Whom do former USFK commanders speak for?

Posted on : 2021-12-28 17:48 KST Modified on : 2021-12-28 17:48 KST
The OPCON transfer should be seen not as a question of capability, but a matter of choice
Gen. Robert Abrams, former commander of US Forces Korea, in November 2020 (provided by USFK)
Gen. Robert Abrams, former commander of US Forces Korea, in November 2020 (provided by USFK)

Gen. Robert Abrams, former commander of US Forces Korea (USFK), said in an interview with Voice of America on Saturday that the South Korean military doesn’t have the military capabilities needed to assume wartime operational control (OPCON) of allied forces. Abrams also said that the Chinese response needs to be incorporated into the allied operational plan that Korea and the US agreed to update at the beginning of this month.

Referring to the end-of-war declaration that has been advocated by South Korean President Moon Jae-in, Abrams said, “I’m very unclear what it is we’re trying to accomplish.” Korea’s conservative newspapers devoted considerable coverage to Abrams’ remarks.

One wonders why Abrams, who served as commander of USFK, ROK-US Combined Forces Command (CFC), and UN Command from November 2018 until July 2021, would have made such remarks.

If Abrams was speaking from a sincere desire to keep the peace on the Korean Peninsula, given the thorough knowledge of the security situation in Korea and the US gained during his time as CFC commander, we ought to pay heed to his words. But if he was speaking as a former USFK commander who remains under the control of the US Joint Chiefs of Staff, we should take his remarks with a grain of salt.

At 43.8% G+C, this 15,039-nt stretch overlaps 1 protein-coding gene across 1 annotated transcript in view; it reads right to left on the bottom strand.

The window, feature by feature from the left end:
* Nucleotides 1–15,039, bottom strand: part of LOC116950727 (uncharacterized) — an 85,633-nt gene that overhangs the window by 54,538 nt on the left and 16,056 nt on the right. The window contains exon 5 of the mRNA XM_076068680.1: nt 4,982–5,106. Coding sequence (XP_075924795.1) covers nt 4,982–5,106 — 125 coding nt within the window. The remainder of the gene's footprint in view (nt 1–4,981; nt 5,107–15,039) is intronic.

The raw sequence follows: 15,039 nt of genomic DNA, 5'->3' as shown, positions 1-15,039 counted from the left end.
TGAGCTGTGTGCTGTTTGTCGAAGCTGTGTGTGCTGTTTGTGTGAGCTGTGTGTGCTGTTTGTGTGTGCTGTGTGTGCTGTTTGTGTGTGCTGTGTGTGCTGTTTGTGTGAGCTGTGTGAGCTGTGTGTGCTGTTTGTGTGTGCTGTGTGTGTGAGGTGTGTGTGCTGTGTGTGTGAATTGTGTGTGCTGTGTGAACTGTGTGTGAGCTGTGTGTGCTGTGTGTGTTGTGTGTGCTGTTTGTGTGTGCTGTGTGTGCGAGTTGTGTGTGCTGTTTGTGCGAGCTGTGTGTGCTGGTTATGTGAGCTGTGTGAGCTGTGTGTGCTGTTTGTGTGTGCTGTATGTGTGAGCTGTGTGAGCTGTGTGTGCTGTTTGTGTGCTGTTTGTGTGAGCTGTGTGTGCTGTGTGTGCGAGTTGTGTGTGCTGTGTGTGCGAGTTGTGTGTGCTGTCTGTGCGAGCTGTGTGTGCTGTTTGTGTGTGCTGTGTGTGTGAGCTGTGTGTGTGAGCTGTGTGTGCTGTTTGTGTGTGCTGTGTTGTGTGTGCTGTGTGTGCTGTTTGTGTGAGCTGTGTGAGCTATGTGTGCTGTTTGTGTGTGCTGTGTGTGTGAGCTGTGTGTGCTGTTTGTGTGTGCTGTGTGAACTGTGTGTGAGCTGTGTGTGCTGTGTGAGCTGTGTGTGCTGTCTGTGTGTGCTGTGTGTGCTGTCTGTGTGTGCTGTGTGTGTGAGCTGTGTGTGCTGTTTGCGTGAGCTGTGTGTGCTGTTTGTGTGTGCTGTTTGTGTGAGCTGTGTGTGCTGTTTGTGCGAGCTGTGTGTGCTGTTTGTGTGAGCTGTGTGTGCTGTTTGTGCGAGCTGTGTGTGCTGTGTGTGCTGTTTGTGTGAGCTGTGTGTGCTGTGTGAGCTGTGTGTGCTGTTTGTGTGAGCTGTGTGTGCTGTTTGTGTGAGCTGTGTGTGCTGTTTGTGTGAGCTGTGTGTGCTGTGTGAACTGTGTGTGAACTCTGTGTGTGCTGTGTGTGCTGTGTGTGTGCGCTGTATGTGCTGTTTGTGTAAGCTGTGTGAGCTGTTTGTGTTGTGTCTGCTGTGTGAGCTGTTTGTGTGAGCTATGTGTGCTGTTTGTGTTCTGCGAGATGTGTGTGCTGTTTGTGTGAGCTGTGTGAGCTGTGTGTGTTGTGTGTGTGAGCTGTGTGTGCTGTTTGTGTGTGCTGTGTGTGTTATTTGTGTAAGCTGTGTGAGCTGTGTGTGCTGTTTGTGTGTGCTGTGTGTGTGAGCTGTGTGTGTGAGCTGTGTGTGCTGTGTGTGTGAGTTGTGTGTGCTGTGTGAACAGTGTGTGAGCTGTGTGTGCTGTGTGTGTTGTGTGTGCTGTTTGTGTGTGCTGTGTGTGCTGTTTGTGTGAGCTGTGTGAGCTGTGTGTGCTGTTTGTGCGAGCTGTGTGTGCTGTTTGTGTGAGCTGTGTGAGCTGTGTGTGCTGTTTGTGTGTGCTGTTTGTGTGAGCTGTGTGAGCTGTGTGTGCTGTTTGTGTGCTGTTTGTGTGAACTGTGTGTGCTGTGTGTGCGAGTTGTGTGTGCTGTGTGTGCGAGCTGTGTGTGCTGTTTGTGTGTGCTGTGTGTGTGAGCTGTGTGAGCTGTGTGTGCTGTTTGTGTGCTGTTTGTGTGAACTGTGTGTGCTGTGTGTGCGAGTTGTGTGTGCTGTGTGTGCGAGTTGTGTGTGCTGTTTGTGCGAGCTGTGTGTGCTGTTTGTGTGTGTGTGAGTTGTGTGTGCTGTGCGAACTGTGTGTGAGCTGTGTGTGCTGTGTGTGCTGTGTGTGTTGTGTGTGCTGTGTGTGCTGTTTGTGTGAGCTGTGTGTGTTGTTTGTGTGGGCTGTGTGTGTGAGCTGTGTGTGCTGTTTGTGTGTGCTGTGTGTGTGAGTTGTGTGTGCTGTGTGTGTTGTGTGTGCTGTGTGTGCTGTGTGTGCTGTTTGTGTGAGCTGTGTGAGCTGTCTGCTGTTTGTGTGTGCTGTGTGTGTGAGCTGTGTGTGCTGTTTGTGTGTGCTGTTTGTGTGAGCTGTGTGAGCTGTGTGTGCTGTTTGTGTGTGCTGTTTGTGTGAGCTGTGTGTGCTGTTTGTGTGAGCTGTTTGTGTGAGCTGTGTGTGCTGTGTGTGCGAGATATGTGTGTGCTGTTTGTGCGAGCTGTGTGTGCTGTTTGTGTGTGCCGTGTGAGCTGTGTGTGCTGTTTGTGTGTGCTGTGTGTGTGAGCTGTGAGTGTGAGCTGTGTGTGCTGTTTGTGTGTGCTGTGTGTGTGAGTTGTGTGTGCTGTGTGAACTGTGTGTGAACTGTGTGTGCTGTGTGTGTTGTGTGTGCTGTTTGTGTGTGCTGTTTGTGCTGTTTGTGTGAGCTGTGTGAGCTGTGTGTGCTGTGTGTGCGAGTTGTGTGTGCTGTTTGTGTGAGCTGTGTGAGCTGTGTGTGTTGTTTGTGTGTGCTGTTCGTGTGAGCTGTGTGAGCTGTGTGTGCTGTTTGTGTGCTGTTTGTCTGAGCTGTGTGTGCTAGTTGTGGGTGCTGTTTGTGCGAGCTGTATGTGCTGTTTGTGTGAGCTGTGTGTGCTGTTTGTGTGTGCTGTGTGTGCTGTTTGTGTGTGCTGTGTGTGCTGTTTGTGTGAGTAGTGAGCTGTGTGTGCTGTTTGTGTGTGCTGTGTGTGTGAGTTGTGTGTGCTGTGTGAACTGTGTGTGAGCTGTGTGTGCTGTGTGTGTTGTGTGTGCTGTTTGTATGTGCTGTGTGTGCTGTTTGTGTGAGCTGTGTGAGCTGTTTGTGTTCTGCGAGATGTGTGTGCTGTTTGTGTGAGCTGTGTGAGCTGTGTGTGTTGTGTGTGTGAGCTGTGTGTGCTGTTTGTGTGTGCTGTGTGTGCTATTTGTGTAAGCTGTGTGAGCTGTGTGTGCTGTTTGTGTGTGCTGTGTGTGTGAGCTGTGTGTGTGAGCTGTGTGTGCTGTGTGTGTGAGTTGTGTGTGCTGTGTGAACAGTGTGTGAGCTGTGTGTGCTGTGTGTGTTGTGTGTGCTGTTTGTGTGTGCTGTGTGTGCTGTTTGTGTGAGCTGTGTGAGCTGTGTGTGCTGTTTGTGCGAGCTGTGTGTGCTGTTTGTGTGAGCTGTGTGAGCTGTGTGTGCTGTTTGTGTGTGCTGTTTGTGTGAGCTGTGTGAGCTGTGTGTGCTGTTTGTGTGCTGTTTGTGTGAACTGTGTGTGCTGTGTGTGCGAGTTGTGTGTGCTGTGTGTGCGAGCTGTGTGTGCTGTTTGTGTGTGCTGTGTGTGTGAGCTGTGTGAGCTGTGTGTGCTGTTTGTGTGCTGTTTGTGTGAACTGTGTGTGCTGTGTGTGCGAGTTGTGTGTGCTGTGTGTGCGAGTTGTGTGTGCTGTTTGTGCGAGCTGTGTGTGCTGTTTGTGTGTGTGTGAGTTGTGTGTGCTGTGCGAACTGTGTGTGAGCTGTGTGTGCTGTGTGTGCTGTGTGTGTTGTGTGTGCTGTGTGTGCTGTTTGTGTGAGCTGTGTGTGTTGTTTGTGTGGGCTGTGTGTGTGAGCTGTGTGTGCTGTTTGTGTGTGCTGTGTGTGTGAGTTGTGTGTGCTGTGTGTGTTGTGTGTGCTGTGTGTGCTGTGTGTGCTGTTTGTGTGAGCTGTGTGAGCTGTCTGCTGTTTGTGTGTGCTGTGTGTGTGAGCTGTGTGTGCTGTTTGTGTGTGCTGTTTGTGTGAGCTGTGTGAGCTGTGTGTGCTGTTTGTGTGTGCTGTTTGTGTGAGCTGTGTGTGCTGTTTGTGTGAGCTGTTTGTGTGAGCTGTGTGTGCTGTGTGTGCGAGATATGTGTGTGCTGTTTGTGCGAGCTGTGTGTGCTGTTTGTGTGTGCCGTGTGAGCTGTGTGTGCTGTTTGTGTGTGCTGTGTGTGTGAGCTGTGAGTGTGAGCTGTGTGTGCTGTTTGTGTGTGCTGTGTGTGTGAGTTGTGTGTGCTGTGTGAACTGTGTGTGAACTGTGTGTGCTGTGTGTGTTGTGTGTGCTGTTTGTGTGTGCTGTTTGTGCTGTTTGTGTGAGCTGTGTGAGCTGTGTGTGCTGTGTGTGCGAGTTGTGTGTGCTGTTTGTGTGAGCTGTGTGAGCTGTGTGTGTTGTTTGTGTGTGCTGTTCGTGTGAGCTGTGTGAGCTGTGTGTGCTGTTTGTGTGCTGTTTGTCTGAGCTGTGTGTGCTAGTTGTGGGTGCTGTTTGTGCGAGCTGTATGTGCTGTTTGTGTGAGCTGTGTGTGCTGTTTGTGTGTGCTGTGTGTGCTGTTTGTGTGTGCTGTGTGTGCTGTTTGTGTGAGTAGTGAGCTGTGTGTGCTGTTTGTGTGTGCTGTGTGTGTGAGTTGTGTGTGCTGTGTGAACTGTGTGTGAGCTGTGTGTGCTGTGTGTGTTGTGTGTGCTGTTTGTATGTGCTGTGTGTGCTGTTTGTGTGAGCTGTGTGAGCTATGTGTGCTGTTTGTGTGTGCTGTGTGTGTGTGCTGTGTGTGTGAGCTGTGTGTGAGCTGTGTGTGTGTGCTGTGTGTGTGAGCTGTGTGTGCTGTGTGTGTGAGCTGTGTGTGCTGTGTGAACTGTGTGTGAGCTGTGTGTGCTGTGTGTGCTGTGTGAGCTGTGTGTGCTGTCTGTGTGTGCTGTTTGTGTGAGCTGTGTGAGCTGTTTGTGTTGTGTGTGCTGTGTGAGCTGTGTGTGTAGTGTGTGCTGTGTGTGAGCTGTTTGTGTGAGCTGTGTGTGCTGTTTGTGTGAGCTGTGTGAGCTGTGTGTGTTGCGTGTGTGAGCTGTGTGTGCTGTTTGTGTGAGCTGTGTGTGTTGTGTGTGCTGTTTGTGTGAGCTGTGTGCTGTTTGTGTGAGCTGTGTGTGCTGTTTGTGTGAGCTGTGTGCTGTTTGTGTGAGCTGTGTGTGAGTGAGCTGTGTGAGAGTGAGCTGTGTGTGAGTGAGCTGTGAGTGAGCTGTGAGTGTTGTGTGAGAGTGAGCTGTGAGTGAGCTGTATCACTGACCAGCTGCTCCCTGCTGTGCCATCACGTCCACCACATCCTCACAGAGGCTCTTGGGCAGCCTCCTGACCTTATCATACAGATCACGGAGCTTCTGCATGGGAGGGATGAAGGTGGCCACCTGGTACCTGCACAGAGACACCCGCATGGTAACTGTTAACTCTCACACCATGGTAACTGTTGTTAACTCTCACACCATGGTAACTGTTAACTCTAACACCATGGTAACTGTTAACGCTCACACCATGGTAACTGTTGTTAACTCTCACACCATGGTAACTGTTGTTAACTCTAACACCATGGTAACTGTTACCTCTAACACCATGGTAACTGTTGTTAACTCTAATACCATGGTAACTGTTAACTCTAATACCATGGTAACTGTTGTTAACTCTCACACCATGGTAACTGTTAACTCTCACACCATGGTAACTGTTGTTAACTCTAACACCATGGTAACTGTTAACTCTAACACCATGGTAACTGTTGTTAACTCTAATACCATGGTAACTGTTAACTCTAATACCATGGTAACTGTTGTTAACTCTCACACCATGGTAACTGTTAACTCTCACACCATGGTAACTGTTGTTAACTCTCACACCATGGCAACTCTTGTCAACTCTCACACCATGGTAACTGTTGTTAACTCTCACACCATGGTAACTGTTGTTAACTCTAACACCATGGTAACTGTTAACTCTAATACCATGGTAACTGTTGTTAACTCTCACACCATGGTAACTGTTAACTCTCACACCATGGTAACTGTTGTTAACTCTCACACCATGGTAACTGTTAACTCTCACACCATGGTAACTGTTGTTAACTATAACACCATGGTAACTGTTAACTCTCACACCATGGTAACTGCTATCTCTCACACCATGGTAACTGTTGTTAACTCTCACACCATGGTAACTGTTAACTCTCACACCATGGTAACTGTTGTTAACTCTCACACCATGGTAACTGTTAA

It’s the duty of the USFK commander to see things from the US’ perspective and defend American interests. And Abrams’ remarks strongly reflect American interests and the perspective of a former USFK commander.

If South Korea and the US were to add the Chinese response to their new operational plan, the plan would have to specifically address positioning CFC troops to prepare for the Chinese threat and to carry out drills aimed at destroying strategic targets in the Chinese military.

That would signify Korea’s willingness for its 500,000 soldiers to be mobilized on the front line in the US’ attempted encirclement of China and to even fight against Chinese troops in the event of war. Would the Korean public readily accept such a situation?

That’s why Boo Seung-chan, spokesperson for Korea’s Ministry of National Defense, expressed annoyance in his daily press briefing on Monday. Abrams’ argument about adding a Chinese response to the operational plan was “merely his personal opinion,” Boo said, while adding that “we can’t know the intention” behind the remarks.

The American government’s position about the timing of the OPCON transfer has varied with the circumstances.

“In 2006, the Bush administration called for moving forward the OPCON transfer to 2009 on the grounds that the Korean military had sufficient capabilities,” recalled Kim Jung-sup, deputy director of the Sejong Institute. But President Roo Moo-hyun delayed the timeframe to April 17, 2012, sensing that the public was anxious about the security ramifications.

Since 2007, Korea has cumulatively invested more than 160 trillion won — or roughly US$134 billion — in upgrading its military capabilities to make the OPCON transfer possible.

But now the American government is arguing that it’s too soon to proceed with an OPCON transfer in a bid to contain China. Plus, several former US army commanders have been critical of the OPCON transfer. This seems linked to the fact that the US army would lose a position for a four-star general if a Korean were put in command of the CFC following the OPCON transfer.

The OPCON transfer should be seen not as a question of capability, but a matter of choice. Abrams’ remarks speak for the interests of the US government and American stakeholders. That’s why we should parse them critically, rather than put too much stock in them.

By Kwon Hyuk-chul, staff reporter

Please direct questions or comments to [english@hani.co.kr]

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